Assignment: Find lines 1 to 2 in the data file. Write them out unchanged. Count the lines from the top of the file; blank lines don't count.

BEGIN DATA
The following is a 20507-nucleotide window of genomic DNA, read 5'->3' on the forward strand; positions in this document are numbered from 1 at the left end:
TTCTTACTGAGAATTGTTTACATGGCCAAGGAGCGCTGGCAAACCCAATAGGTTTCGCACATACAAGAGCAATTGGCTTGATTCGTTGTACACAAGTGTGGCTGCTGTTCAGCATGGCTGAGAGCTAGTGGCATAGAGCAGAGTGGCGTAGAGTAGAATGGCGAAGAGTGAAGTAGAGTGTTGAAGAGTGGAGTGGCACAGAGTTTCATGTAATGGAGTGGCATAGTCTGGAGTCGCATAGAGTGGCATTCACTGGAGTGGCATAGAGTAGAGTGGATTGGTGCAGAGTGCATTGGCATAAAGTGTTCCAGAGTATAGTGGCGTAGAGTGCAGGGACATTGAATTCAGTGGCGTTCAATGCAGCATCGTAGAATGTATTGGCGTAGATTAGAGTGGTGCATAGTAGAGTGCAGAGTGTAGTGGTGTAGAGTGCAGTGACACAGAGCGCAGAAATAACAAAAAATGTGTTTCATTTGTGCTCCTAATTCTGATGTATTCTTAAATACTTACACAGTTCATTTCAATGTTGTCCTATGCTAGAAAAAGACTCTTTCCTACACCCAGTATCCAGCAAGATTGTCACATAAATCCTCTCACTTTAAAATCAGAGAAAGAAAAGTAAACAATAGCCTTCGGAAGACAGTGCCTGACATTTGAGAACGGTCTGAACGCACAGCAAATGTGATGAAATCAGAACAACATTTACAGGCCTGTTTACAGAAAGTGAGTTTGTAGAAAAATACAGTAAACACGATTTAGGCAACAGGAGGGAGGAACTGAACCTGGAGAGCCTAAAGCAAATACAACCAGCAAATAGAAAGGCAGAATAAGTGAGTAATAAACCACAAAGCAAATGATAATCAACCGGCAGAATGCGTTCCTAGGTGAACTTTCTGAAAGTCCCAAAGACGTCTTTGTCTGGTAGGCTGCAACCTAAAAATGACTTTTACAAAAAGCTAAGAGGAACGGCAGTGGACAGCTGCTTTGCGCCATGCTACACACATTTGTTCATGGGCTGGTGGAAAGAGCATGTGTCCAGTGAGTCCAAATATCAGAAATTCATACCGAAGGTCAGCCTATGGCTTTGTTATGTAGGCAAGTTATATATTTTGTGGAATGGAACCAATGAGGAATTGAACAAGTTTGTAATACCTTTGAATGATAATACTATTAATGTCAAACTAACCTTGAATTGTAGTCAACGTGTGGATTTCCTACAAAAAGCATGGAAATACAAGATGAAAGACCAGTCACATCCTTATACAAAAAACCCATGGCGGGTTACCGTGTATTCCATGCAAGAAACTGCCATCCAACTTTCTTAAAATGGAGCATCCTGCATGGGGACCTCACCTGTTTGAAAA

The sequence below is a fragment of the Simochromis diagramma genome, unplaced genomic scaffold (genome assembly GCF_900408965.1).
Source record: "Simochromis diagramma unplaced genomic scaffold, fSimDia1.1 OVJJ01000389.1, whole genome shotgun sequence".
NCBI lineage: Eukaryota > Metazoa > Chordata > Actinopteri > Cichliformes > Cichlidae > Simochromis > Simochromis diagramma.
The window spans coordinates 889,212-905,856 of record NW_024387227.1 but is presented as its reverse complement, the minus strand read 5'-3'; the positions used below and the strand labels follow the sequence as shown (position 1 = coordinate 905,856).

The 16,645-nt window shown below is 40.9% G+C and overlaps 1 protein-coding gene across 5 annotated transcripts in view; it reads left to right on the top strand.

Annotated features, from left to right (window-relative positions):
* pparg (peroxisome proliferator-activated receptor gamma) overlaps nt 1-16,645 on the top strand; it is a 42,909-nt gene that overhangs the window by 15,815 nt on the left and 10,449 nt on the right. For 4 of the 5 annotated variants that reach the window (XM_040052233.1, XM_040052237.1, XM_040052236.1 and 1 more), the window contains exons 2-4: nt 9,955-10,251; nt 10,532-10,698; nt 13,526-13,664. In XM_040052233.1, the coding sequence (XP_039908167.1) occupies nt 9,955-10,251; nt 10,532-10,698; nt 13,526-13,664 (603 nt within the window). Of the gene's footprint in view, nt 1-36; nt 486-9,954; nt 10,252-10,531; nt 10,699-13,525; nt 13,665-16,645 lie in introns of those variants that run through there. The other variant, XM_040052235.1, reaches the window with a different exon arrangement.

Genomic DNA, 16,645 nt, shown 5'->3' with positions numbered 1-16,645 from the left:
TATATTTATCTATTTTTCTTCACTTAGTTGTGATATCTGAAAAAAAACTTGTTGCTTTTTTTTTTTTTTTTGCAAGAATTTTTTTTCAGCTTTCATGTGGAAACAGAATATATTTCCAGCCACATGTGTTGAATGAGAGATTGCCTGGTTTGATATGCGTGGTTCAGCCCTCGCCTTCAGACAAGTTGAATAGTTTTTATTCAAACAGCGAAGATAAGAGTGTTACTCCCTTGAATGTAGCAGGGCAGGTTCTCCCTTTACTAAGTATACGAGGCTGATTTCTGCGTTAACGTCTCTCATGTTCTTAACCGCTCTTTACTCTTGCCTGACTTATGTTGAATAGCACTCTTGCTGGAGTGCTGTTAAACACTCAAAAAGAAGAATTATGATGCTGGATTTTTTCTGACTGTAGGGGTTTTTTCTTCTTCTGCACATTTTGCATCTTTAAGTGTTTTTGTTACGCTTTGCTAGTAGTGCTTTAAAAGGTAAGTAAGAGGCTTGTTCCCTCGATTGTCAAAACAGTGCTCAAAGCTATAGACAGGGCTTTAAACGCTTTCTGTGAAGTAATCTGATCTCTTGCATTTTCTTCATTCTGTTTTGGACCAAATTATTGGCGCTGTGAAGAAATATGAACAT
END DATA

The following is a 20507-nucleotide window of genomic DNA, read 5'->3' on the forward strand; positions in this document are numbered from 1 at the left end:
TTCTTACTGAGAATTGTTTACATGGCCAAGGAGCGCTGGCAAACCCAATAGGTTTCGCACATACAAGAGCAATTGGCTTGATTCGTTGTACACAAGTGTGGCTGCTGTTCAGCATGGCTGAGAGCTAGTGGCATAGAGCAGAGTGGCGTAGAGTAGAATGGCGAAGAGTGAAGTAGAGTGTTGAAGAGTGGAGTGGCACAGAGTTTCATGTAATGGAGTGGCATAGTCTGGAGTCGCATAGAGTGGCATTCACTGGAGTGGCATAGAGTAGAGTGGATTGGTGCAGAGTGCATTGGCATAAAGTGTTCCAGAGTATAGTGGCGTAGAGTGCAGGGACATTGAATTCAGTGGCGTTCAATGCAGCATCGTAGAATGTATTGGCGTAGATTAGAGTGGTGCATAGTAGAGTGCAGAGTGTAGTGGTGTAGAGTGCAGTGACACAGAGCGCAGAAATAACAAAAAATGTGTTTCATTTGTGCTCCTAATTCTGATGTATTCTTAAATACTTACACAGTTCATTTCAATGTTGTCCTATGCTAGAAAAAGACTCTTTCCTACACCCAGTATCCAGCAAGATTGTCACATAAATCCTCTCACTTTAAAATCAGAGAAAGAAAAGTAAACAATAGCCTTCGGAAGACAGTGCCTGACATTTGAGAACGGTCTGAACGCACAGCAAATGTGATGAAATCAGAACAACATTTACAGGCCTGTTTACAGAAAGTGAGTTTGTAGAAAAATACAGTAAACACGATTTAGGCAACAGGAGGGAGGAACTGAACCTGGAGAGCCTAAAGCAAATACAACCAGCAAATAGAAAGGCAGAATAAGTGAGTAATAAACCACAAAGCAAATGATAATCAACCGGCAGAATGCGTTCCTAGGTGAACTTTCTGAAAGTCCCAAAGACGTCTTTGTCTGGTAGGCTGCAACCTAAAAATGACTTTTACAAAAAGCTAAGAGGAACGGCAGTGGACAGCTGCTTTGCGCCATGCTACACACATTTGTTCATGGGCTGGTGGAAAGAGCATGTGTCCAGTGAGTCCAAATATCAGAAATTCATACCGAAGGTCAGCCTATGGCTTTGTTATGTAGGCAAGTTATATATTTTGTGGAATGGAACCAATGAGGAATTGAACAAGTTTGTAATACCTTTGAATGATAATACTATTAATGTCAAACTAACCTTGAATTGTAGTCAACGTGTGGATTTCCTACAAAAAGCATGGAAATACAAGATGAAAGACCAGTCACATCCTTATACAAAAAACCCATGGCGGGTTACCGTGTATTCCATGCAAGAAACTGCCATCCAACTTTCTTAAAATGGAGCATCCTGCATGGGGACCTCACCTGTTTGAAAA